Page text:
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Liselotte Billigheimer Grschebina

By 13th December 2022No Comments

Liselotte studied painting and graphic design at her local art academy – Badische Landeskunstschule, Karlsruhe (BLK) – and took up the then–new course in advertising photography at the School of Applied Arts in Stuttgart.

A proponent of the New Vision of the Bauhaus school, she experimented with striking angles and strong diagonals, making use of reflections. Like many Bauhaus photographers, she trialled techniques such as collage and double exposure. She also used fabrics and mirrors to create dramatic portraits and still lives.

In January 1932, Liselotte opened her own studio, Bilfoto, where she specialised in child photography. She started training students, but with the Nazi rise to power and the work restrictions placed on Jews from 1933, she was forced to close her studio.  She emigrated to Israel in March 1934 and opened the Ishon childrens portrait studio on Allenby Street with her childhood friend Ellen Rosenberg (Auerbach) (1906–2004), previously a partner in the Berlin photographic studio ringl + pit. As in that partnership, with Grete Stern (19041999), they worked in commercial photography – but only until 1936 when Ellen left the country. Liselotte then continued to work from home using her kitchen as a darkroom, working  for the Palestine Railwayskibbutzim, in advertising, and in sports photography.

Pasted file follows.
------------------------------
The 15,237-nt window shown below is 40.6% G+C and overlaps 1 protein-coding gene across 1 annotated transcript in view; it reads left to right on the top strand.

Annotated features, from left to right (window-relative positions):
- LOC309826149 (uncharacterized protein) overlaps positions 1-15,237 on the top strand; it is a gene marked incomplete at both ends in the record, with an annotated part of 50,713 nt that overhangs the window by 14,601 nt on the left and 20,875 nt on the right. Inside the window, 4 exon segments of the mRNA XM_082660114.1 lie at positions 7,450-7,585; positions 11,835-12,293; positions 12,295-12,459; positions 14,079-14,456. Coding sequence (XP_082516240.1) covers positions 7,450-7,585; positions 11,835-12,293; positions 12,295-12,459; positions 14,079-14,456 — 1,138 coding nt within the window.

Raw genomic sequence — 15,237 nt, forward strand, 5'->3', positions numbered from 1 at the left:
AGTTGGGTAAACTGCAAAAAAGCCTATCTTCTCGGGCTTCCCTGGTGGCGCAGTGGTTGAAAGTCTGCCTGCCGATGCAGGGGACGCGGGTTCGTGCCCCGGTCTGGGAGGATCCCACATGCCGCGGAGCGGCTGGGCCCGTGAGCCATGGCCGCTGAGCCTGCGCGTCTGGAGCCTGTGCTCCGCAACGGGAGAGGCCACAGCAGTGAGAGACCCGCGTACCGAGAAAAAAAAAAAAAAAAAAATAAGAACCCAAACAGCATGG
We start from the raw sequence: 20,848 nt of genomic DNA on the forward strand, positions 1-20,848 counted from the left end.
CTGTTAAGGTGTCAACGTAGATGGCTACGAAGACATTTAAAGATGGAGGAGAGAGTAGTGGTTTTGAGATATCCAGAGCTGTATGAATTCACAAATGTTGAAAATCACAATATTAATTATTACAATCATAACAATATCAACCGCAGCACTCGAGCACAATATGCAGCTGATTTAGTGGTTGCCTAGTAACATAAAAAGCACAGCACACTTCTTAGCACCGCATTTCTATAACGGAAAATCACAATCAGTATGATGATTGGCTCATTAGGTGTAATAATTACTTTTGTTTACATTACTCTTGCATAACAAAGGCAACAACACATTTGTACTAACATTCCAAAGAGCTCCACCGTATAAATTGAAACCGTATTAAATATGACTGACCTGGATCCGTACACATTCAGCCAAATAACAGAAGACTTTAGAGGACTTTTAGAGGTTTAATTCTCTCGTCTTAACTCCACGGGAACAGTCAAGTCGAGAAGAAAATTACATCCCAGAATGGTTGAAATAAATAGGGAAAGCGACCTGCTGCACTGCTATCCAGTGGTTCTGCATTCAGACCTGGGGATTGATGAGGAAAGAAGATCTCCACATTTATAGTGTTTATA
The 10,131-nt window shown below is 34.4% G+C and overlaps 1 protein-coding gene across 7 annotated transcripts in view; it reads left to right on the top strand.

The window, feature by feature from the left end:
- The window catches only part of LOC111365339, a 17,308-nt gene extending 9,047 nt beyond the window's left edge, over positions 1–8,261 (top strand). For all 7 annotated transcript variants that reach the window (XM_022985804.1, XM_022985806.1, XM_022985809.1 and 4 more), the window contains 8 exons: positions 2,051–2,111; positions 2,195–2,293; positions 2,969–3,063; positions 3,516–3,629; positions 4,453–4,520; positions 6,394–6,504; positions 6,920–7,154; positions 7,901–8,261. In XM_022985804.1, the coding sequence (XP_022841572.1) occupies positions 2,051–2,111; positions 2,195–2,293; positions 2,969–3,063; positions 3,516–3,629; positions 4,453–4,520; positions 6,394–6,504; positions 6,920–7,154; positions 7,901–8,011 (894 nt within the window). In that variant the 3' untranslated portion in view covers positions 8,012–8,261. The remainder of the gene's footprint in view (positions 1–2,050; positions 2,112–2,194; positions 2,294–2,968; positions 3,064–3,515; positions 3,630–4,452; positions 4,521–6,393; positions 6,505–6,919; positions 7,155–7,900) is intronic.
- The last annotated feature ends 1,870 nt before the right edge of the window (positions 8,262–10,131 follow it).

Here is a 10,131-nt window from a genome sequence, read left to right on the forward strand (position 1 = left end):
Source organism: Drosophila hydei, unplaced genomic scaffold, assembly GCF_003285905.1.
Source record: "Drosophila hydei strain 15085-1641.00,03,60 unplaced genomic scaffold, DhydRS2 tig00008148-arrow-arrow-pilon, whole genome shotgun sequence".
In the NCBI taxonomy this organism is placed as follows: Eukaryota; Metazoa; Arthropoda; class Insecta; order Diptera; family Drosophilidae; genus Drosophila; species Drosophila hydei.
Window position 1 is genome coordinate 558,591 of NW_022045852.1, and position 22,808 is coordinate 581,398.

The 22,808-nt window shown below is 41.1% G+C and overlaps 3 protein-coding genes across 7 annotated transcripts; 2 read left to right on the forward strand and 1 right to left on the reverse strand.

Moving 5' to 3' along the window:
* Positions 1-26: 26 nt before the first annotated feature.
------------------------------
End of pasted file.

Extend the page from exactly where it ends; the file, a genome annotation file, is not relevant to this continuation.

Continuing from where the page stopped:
In 1934, Liselotte  was appointed the official photographer for the Zionist women’s organisation WIZO where she was affiliated until 1947. In 1939, together with fellow German refugee photographers, she established the Palestine Professional Photographers Association (PPPA). Her powerful industrial photo of a woman at work, Primazon worker Netanya c.1937, was featured in the 2021 National Gallery of Art/Metropolitan Museum of Art publication New Woman behind the Camera.

Her archive of 1,800 photographs was discovered after her death and donated to the Israel Museum by her son, Beni Gjebin.

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